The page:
And yes, the word bigot equally applies to you who called Justice Cruz a bigot. Shame on you for being so mature and professional. The guy's column is not a call to raise arms against homosexuals. He didn’t even lump all homosexuals in one class. He just wanted to identify those whose acts displeased him, and particularly why their acts were displeasing and why it was displeasing to him. It was his opinion and that's that. Those of you who think that the people who read his column are too immature and foolish to think that facts and opinions are one and the same should think again.

And for crying out loud, be mature and civil enough not to resort to name-calling. If you take a look at Justice Cruz's life as well as his acts, you will find out that he has lived a more moral and decent life compared to most citizens who try their best to cover-up for their sins by doing seemingly charitable and humanitarian acts to appease the media and the unknowing public. At least Justice Cruz was mature enough to differentiate those whom he didn’t like from those that he respected and was decent enough to say sorry to those that he may offend. Grow-up. Be men, or gay men or a human being if you will. Don’t think that just because you were offended or injured, necessarily means that you can get away with anything that you want. In the tribunal of common sense and decency, nobody’s special. You have the same rights as he does and vice-versa. Think first before you act, or react for that matter. Playing dirty cannot be justified whichever way you look at it.

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Wednesday, August 16, 2006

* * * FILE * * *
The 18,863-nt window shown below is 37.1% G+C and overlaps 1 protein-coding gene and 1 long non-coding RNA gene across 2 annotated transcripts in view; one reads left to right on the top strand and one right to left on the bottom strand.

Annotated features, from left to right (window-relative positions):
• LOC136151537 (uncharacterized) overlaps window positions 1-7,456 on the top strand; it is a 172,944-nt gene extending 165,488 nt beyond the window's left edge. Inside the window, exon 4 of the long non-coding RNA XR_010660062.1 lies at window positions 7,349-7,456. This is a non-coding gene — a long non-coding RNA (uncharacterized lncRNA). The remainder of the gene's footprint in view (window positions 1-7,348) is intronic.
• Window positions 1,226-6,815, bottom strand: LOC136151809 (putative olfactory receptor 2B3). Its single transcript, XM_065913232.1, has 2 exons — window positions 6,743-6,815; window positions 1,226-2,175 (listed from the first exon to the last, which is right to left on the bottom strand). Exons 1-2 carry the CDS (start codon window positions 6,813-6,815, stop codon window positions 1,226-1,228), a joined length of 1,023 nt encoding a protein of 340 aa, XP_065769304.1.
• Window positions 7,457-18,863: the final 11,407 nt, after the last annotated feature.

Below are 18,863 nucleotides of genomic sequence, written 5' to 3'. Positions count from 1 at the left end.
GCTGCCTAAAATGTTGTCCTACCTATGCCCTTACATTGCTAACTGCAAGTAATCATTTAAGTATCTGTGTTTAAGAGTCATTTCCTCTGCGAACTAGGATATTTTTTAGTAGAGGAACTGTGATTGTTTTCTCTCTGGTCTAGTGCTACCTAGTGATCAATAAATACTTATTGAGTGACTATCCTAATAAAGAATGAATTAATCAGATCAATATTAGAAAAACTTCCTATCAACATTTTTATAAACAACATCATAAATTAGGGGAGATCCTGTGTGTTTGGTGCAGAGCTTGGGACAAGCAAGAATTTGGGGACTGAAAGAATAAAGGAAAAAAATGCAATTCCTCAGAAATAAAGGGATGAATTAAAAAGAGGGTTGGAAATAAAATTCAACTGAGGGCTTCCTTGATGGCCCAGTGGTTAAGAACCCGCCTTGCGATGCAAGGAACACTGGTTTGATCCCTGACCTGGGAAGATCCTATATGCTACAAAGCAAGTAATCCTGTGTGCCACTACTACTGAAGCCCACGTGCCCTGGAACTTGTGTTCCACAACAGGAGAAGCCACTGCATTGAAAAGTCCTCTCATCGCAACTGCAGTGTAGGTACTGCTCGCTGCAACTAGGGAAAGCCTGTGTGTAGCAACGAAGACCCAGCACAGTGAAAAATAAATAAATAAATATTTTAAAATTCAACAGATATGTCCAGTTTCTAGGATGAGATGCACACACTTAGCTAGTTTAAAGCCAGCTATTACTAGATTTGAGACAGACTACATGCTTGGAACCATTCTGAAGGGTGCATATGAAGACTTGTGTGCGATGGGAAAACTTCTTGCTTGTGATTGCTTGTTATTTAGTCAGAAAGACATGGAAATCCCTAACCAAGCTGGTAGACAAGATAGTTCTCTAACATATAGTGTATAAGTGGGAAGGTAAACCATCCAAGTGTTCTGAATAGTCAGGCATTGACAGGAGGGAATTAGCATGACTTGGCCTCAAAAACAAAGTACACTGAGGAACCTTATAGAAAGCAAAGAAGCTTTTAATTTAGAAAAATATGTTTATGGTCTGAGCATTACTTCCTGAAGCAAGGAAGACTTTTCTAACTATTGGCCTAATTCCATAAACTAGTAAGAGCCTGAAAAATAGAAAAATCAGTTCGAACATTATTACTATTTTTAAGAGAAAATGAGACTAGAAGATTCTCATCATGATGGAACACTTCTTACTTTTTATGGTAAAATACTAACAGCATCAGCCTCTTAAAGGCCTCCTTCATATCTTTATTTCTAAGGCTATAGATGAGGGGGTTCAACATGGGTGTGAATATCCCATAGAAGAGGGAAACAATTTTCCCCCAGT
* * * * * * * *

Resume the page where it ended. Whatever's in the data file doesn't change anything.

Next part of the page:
A Death in the Family

For what is it to die,
But to stand in the sun and melt into the wind?
~Kahlil Gibran, from "The Prophet"

Death has never seriously bothered me, well, my own death at least. Truth be told, I never cried at any wake or funeral, nor have i placed myself in a situation where I was so depressed that I refused to get out of bed for a day or two. Until recently.

While growing up I never had the benefit of an older brother looking over my shoulder, giving me advice, or simply being there whenever I needed somebody to tell me that everything will be ok. When I was in high school, I was given the burden of being the class guidance counselor, a monkey in khakis and white polo shirt giving advice to other monkeys in the same attire if you will. It was not a fun job, knowing fully well that sure, I may be privy to their darkest secrets, and sure, I had the opportunity to fine-tune my petty god complex at that time by acting all high and mighty by dishing out unsolicited advice after advice; but after this, i knew that I was alone. Alone to sulk and to keep my problems within.